* Mail-In Rebates:
Build originally created back in 2016. It's gone through several small increments; but I wanted to hold off posting until I was really content with it. The name comes from a time where a friend accidentally called a 'GTX Titan X' a '1080X GTX'. I personally found it pretty funny, while also a little cool sounding; so I decided to name my PC after his mistake.
Originally I was just using a single GTX 1080 and 60hz 1440p IPS display (I actually ran off of integrated graphics for a week and a half, and bought the ASUS Strix 1080 day one. GTA 5 gets a good 26fps at 700-something-p). I started mining on my card whenever I wasn't using it a couple of months before I upgraded. A couple of months after GPU prices started going haywire, I sold my screen and 1080 to a friend. I used to money from both the card sale, and the mining I had done with it, to get a new liquid cooled GTX 1080ti. I only got ~$325 for the old screen, so most of the money for the new screen came out of pocket. A couple of weeks ago, I got the second 1080ti, along with the HB bridge to SLI them. I originally wanted the EVGA HB bridge, but the market for their '1-slot HB bridge' is ridiculous right now (last one I saw went for over $100); so I went with ASUS's. Honestly, I'm extremely happy with how the ASUS ones looks. Given the option to swap, I think I would actually keep the current one.
The second card doesn't offer a huge performance increase in most games, but it is noticeable in a couple. I mostly got the second card for mining; but I only mine on it overnight, and do use it for gaming so please don't hate me.
Overall, a pretty solid CPU. Stable overclock 4.5GHz at 1.315v. I would be more likely to get an i7-8700k in today's market; but for a 2016 purchase, I'm very content.
Running prime95 overnight, the most I've seen my OC i7-6700k (stock speeds) hit is ~47°c. Looks pretty good, IMO; and does it's job well.
The overclocking options are more than adequate for me, and the error number display can really help for debugging; but the board does have some issues. Getting it to recognize both of my GPUs took two days of re-starting and re-seating, but it did eventually work. I also had to give up on booting from a NVMe drive, after a couple of days of no success.
Very capable card; but very overpriced in today's market. I would also recommend getting the SC2 instead, unless you have some sort of discount on the FTW3. As for the liquid cooling, my single fan card has a max temp of ~71°c, and my push/pull card has never gone past 45°c. The on-board fans have never spun up, except for manual tests.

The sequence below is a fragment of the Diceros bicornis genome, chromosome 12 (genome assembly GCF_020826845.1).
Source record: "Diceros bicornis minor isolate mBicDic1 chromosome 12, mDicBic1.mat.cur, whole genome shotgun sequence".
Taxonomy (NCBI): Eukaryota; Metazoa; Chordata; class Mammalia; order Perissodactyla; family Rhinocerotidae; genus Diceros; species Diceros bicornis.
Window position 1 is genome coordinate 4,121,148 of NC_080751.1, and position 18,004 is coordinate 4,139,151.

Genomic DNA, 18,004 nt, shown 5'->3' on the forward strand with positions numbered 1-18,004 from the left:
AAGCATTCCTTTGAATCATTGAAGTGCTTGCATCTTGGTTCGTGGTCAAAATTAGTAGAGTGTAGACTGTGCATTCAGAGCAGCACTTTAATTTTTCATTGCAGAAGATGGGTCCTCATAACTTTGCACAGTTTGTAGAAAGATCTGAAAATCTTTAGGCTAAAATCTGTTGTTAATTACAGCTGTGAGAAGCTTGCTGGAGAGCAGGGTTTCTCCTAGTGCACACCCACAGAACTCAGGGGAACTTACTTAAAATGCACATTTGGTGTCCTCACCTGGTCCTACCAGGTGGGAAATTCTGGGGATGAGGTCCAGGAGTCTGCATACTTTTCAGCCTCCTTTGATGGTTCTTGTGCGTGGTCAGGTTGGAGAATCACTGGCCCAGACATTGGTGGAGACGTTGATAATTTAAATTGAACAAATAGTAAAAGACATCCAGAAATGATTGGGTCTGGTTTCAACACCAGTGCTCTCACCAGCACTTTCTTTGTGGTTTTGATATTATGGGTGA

The modular cables are nice, and the efficiency is really helpful for situations where you're using +700w for 12 hours strait every day. I've had a lot of problems with the 'Corsair Link' software used to measure wattage passing through the PSU. Whenever I start it with my PSU connected to my MB through the cable, Window's 'System Interrupts' task continuously takes up more and more of my CPU. After a couple of hours, all of my programs are extremely unstable and jittery, and my PC requires a restart. Hopefully the problem gets fixed, but it's been ongoing since I got my PSU back in 2016.
It may be 70% spyware; but the 30% gets the job done for me. Not enough games support linux for me at the moment, so Windows 10 is my go-to choice until then.
My first monitor with G-sync. It makes such a difference for the smoothness of a game; especially when the monitor can handle 165hz, and it's nearly impossible to hold a steady frame-rate that high. The colors are good, the refresh is buttery. I'm in love with this monitor.
Not glorious, but it does it's job very effectively; especially for the price.
The 5.1 surround really helps for immersion, and it's shockingly cool to hear shots being fired behind you in games. The mic quality is apparently pretty good; but I never really hear it myself.